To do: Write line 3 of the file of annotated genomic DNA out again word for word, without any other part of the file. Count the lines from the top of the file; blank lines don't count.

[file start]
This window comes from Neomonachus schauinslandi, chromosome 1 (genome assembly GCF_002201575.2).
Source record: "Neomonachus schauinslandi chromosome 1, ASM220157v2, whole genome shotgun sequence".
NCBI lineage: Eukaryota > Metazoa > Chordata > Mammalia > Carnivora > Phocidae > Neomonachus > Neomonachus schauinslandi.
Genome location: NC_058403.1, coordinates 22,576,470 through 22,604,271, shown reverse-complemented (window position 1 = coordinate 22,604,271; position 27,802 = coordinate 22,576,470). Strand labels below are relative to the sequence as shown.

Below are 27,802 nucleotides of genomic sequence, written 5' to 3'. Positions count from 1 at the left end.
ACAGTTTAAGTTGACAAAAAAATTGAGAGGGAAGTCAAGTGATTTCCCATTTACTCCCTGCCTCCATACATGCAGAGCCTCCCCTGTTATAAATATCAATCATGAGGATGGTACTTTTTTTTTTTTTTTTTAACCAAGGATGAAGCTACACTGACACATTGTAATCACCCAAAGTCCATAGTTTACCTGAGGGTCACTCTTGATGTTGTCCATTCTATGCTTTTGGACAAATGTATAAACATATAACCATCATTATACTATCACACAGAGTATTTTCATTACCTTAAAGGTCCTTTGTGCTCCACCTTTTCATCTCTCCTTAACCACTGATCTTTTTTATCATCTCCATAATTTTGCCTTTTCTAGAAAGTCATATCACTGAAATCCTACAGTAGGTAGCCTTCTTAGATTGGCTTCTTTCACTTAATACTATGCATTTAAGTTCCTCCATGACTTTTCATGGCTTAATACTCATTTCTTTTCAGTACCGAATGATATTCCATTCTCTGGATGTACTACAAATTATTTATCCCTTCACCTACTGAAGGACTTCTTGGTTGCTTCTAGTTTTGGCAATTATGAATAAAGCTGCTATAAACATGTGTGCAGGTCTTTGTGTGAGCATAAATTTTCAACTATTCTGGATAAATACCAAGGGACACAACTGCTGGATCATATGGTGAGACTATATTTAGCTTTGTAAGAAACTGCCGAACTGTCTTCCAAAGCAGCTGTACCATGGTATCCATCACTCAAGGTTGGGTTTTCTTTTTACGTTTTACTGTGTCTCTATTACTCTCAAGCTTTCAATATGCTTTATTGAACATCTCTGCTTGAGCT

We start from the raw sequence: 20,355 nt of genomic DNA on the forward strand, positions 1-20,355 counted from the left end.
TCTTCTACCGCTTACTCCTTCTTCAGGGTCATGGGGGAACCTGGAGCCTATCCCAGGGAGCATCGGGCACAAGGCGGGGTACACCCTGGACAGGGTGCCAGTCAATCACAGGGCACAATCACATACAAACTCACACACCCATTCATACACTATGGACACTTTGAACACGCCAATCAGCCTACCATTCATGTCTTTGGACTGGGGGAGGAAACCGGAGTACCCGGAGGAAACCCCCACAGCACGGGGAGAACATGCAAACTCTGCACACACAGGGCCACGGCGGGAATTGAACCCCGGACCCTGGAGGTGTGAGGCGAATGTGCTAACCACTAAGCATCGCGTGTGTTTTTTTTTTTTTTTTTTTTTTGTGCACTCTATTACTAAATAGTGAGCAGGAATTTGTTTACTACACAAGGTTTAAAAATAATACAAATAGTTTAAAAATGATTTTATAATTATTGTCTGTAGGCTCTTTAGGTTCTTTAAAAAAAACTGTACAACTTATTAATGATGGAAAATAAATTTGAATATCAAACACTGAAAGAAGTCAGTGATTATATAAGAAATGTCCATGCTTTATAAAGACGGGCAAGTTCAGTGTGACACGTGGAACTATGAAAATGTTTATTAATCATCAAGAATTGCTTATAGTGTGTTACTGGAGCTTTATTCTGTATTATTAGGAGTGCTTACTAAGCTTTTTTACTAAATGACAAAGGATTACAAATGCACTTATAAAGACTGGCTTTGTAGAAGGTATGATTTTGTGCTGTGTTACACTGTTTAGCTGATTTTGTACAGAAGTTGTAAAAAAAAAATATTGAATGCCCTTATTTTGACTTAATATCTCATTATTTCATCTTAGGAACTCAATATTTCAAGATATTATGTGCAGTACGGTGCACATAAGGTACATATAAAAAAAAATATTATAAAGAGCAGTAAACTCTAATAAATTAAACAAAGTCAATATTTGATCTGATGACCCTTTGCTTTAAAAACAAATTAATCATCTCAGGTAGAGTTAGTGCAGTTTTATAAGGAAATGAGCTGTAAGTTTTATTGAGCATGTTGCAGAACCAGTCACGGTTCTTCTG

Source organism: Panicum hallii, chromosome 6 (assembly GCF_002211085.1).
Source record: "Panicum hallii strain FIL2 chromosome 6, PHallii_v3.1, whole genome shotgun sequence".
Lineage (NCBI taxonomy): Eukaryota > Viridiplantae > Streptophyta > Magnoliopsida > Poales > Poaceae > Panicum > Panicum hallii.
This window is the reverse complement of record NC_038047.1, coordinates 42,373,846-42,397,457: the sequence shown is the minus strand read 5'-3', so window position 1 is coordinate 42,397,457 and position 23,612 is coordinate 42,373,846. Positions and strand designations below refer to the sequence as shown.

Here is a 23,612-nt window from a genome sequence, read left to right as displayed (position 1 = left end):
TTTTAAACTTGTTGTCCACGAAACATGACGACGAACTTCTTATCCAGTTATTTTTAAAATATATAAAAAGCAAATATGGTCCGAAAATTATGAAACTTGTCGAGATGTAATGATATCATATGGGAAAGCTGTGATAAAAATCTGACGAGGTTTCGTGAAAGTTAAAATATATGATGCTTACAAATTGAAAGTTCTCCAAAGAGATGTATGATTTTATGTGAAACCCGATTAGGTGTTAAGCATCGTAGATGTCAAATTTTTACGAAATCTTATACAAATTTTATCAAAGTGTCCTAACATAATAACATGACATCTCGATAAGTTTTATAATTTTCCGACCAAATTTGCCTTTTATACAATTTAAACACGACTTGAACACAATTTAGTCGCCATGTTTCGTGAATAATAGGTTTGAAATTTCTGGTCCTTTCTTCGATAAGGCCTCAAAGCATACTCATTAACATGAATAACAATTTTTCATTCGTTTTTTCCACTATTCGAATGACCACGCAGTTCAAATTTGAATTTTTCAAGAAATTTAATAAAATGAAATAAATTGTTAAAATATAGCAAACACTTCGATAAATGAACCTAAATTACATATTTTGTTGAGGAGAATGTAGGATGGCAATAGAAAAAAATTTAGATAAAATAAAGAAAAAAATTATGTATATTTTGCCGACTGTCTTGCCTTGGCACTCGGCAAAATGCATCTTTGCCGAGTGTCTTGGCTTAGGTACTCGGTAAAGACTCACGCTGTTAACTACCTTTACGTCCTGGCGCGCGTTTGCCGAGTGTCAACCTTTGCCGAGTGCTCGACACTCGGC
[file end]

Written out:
NCBI lineage: Eukaryota > Metazoa > Chordata > Mammalia > Carnivora > Phocidae > Neomonachus > Neomonachus schauinslandi.